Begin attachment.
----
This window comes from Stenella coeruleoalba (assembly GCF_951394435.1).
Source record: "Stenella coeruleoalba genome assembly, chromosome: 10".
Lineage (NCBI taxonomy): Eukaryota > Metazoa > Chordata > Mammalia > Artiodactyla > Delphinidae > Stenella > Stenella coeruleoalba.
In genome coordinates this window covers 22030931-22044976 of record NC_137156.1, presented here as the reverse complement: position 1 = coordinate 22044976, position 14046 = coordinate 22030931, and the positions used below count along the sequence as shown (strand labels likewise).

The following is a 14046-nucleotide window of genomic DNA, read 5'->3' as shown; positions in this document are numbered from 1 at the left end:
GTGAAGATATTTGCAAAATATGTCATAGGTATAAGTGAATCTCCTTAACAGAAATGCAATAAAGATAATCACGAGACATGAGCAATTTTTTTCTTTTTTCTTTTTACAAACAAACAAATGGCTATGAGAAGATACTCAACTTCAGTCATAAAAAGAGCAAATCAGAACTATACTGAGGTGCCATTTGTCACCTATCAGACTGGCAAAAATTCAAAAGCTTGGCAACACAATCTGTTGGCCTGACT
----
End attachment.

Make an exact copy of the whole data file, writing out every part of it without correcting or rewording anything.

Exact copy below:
This window comes from Stenella coeruleoalba (assembly GCF_951394435.1).
Source record: "Stenella coeruleoalba genome assembly, chromosome: 10".
Lineage (NCBI taxonomy): Eukaryota > Metazoa > Chordata > Mammalia > Artiodactyla > Delphinidae > Stenella > Stenella coeruleoalba.
In genome coordinates this window covers 22030931-22044976 of record NC_137156.1, presented here as the reverse complement: position 1 = coordinate 22044976, position 14046 = coordinate 22030931, and the positions used below count along the sequence as shown (strand labels likewise).

The following is a 14046-nucleotide window of genomic DNA, read 5'->3' as shown; positions in this document are numbered from 1 at the left end:
GTGAAGATATTTGCAAAATATGTCATAGGTATAAGTGAATCTCCTTAACAGAAATGCAATAAAGATAATCACGAGACATGAGCAATTTTTTTCTTTTTTCTTTTTACAAACAAACAAATGGCTATGAGAAGATACTCAACTTCAGTCATAAAAAGAGCAAATCAGAACTATACTGAGGTGCCATTTGTCACCTATCAGACTGGCAAAAATTCAAAAGCTTGGCAACACAATCTGTTGGCCTGACT